Meet the mischief-makers behind Guddi-2, the world's 'most responsible' AI chatbot

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Goody-2 also highlights how even as corporate talk of responsible AI and distractions by chatbots has become more common, serious security problems with large language models and generative AI systems remain unresolved. The recent outbreak of Taylor Swift deepfakes on Twitter originated from an image generator released by Microsoft, which was one of the first major tech companies to create and maintain a significant responsible AI research program.

The restrictions placed on AI chatbots, and the difficulty in finding ethical alignment that makes everyone happy, have already become the subject of some debate. Some developers have alleged that OpenAI's ChatGPT has leftist leanings and have sought to create a more politically neutral alternative. Elon Musk promised that his own ChatGPT rival, Grok, would be less biased than other AI systems, though in reality it often becomes evasive in ways that may be reminiscent of Goody-2.

Many AI researchers appreciate the humor behind Goody-2 – and also the serious points raised by the project – sharing praise and recommendations for the chatbot. “Who says AI can't create art,” said Toby Walsh, a professor at the University of New South Wales who works on creating trustworthy AI. Posted on x,

“At the risk of ruining a good joke, it also shows how hard it is to get it right,” couple Ethan Mollick, a Wharton Business School professor who studies AI. “Some guardrails are necessary… but they become increasingly intrusive.”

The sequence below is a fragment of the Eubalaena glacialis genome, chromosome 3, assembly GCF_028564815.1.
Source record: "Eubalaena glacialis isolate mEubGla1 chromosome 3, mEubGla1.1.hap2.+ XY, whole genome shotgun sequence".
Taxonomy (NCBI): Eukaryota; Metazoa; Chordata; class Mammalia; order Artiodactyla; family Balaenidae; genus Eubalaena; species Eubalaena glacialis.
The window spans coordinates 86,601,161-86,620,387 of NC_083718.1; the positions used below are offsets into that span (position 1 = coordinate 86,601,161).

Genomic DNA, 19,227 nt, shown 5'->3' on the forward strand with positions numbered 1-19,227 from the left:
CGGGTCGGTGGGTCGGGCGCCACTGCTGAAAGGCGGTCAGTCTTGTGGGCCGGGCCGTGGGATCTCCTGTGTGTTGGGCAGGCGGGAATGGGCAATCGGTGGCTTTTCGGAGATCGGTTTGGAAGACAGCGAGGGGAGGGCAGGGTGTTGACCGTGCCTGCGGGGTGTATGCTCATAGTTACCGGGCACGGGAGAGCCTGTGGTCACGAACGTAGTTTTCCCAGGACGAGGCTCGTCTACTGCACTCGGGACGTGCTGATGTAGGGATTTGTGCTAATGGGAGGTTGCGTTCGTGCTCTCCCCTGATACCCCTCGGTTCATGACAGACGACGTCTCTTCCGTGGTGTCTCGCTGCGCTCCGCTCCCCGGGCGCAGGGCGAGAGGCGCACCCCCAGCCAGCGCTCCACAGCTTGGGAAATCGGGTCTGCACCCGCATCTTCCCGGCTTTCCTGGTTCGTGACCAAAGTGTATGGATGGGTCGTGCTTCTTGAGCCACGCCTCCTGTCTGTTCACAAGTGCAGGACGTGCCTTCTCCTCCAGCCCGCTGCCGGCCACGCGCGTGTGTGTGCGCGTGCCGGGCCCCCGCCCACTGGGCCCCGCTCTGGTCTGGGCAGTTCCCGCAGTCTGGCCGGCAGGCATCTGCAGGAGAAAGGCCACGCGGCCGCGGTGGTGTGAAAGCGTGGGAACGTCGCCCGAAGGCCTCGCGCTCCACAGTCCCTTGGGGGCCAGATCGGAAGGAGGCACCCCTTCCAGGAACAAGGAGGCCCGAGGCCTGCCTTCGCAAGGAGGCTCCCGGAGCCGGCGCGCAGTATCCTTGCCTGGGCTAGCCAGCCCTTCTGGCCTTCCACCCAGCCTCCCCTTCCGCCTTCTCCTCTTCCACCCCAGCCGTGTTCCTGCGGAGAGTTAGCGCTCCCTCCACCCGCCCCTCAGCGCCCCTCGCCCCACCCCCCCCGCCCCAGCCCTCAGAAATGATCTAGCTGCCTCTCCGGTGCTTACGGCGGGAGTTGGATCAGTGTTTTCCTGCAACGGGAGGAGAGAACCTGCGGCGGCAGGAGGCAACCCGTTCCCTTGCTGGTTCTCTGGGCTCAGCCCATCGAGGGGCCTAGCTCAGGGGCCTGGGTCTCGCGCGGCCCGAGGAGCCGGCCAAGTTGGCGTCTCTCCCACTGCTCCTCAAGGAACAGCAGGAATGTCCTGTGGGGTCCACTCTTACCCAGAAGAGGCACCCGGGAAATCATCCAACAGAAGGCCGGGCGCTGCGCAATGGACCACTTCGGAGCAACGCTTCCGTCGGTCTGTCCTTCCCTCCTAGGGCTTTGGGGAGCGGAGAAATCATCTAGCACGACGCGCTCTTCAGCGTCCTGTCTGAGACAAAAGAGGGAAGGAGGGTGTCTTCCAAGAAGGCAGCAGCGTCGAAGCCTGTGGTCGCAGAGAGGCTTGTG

Goody-2's other co-CEO Brian Moore says the project reflects a willingness to prioritize caution more than other AI developers. He says, “It's really focused on security, first and foremost, above virtually everything else, including assistantships and intelligence and really any kind of useful application.”

Moore says the team behind the chatbot is exploring ways to create an extremely safe AI image generator, though it sounds like it might be less entertaining than Goody-2. “This is an exciting area,” Moore says. “Blurring would be a step we could look at internally, but we wouldn't want complete darkness or potentially no image at the end of it.”

Screenshot of Goody2 responding to a prompt recommending some good shoes, as well as how shoe recommendations can contribute to...

Goody-2 via Will Knight